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I am a student studying cryptography by reading "Introduction to Modern Cryptography". I have some confusion about encryption using PRP (e.g., AES).

Briefly speaking, a keyed deterministic permutation $F_{k}$ is a strong PRP if no efficient adversary (who is given oracle access to $F_k$ and $F_k^{-1}$) can distinguish whether it is interacting with $F_k$ (for uniform $k$) or $f$, where $f$ is chosen uniformly from the set of all permutations having the same domain and range.

I think the definition above says nothing about the relation between two ciphertexts which are generated by a PRP.

Now, I consider the following experiment $PrivK_{\mathcal{A},\Pi}^{eav}(n)$ for any encryption scheme $\Pi= (Gen,Enc,Dec)$.

  1. The adversary $\mathcal{A}$ is given input $1^n$, and outputs a pair of messages $m_0$,$m_1$, with $|m_0| = |m_1|$.
  2. A key $k$ is generated by running $Gen(1^n)$, and a uniform bit $b \in \{0,1\}^n$ is chosen. Ciphertext $c \gets Enc_k(m_b)$ is computed and given to $\mathcal{A}$.
  3. $\mathcal{A}$ outputs a bit $b^{'}$.
  4. The output of the experiment is defined to be 1 if $b^{'}=b$, and 0 otherwise.

A private-key encryption scheme has indistinguishable encryptions in the presence of an eavesdropper if for all PPT adversaries $\mathcal{A}$ there is a negligible function $negl$ such that, for all $n$, $Pr[PrivK_{A,\Pi}^{eav}(n)] <= \frac{1}{2} + negl(n)$.

Does the encryption scheme has indistinguishable encryptions in the presence of an eavesdropper if $Enc = F_k$ and $Dec = F_k^{-1}$, where $F_k$ is a strong PRP?

In other word, when I encrypt two messages by using PRP, adversaries can be able to tell whether the two messages are identical since PRP is deterministic. However, can I ensure that it is infeasible for adversaries to learn any partial infomation about the plaintext from the cipertext?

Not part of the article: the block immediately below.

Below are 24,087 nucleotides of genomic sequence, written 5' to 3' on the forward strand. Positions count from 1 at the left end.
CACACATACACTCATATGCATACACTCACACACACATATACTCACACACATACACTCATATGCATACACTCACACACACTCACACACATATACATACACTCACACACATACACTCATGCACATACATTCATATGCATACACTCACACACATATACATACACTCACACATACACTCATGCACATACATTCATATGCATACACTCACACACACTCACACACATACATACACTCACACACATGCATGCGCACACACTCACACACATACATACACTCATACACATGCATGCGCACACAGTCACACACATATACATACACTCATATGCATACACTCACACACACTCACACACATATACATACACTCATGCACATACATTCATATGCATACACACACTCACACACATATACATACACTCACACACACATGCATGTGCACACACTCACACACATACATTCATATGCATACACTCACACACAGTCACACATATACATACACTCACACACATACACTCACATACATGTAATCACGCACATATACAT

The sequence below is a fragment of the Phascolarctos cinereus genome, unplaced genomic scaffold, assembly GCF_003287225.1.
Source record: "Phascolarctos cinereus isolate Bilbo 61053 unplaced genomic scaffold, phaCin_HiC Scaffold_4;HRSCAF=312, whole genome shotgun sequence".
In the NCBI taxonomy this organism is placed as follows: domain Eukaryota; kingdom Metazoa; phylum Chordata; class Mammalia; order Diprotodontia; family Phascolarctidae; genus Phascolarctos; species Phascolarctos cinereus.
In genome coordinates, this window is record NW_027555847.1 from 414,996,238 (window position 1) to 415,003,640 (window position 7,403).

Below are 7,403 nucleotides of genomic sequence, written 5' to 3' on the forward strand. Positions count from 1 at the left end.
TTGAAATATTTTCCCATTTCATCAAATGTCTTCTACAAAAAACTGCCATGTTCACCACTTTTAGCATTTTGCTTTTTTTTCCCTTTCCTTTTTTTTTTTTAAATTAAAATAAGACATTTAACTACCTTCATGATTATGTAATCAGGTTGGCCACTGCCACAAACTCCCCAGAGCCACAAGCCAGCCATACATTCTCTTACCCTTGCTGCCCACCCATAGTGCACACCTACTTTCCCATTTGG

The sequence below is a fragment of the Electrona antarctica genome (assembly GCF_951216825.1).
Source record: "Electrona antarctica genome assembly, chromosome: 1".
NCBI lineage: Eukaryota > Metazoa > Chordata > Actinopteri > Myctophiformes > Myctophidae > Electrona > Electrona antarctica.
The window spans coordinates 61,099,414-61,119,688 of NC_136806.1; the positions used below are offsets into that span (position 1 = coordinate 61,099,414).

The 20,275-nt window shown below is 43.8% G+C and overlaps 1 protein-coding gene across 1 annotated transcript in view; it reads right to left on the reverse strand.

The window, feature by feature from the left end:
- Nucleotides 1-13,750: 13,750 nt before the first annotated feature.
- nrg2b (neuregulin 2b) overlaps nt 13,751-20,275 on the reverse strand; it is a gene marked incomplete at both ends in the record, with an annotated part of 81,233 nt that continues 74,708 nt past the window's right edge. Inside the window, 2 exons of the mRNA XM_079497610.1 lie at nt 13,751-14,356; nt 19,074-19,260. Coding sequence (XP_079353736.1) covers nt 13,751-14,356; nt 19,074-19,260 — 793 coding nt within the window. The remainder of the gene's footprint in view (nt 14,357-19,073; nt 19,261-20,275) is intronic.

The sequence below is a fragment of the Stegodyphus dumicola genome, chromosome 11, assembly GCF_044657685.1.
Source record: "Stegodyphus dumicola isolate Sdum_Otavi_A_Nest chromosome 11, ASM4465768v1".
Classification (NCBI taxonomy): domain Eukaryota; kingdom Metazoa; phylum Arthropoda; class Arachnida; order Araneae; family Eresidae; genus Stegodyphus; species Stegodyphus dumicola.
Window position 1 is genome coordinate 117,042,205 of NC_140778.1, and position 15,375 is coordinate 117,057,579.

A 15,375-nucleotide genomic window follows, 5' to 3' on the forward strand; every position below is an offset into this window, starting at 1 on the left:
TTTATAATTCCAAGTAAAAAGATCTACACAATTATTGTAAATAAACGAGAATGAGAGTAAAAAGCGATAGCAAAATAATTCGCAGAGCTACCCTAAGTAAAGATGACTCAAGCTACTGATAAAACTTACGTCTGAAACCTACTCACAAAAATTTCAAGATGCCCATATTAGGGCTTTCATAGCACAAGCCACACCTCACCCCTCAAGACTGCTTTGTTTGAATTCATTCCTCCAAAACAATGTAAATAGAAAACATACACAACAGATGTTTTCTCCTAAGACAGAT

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The PRP encryption scheme is secure in your security definition, but this security is very weak. It only achieves "one-time security" and is also weaker than perfect secrecy, i.e., the adversary's advantage is not exactly 1/2.

I think the security can be stronger (but still cannot be IND-CPA for instance). With PRP security, we can view $F_k$ (and hence $Enc_k,Dec_k$) as a real random permutation $f$ (except for a negligible PRP security advantage). Then, even if the adversary knows $p$ message-ciphertext pairs, it still cannot distinguish $m_0,m_1$ if they do not belong to the known $p$ messages.

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  • $\begingroup$ Yes, I understand my security definition is weak. However, I'd like to know the inclusion relation between the set of strong PRPs and the set of encryption/decryption functions which satisfy the security definition. Are strong PRPs always satisfy the definition? Or are these sets equivalent ? $\endgroup$ – kkita Nov 7 '18 at 5:40
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    $\begingroup$ @kkita I am not quite sure I understand your question. But yes, I think any PRP satisfies your security definition and can be strengthened as I described. The other direction does not hold because OTP is secure in your definition but not a PRP. $\endgroup$ – Shan Chen Nov 7 '18 at 5:51
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I think you are confusing PRP security with CPA (chosen plaintext security) security for an encryption scheme.

Does the encryption scheme has indistinguishable encryptions in the presence of an eavesdropper if $Enc=Fk$ and $Dec=F^{−1}_k$, where $F_k$ is a strong PRP?

No, but that is not a problem. If you consider AES to be a good PRP, on its own it is not an encryption scheme. It is merely a building block for one. You need to use the PRP in a mode of operation (such as CTR or CBC) so that it becomes a CPA-secure (or more) encryption scheme.

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  • $\begingroup$ I know about block cipher modes of operation. Actually, I assume the case in which one block (e.g., 128 bit) message is encrypted with a strong PRP. I am interested in whether the ciphertext generated by a strong PRP will not leak any partial information about the plaintext to adversaries who is not given oracle access. $\endgroup$ – kkita Nov 7 '18 at 14:32

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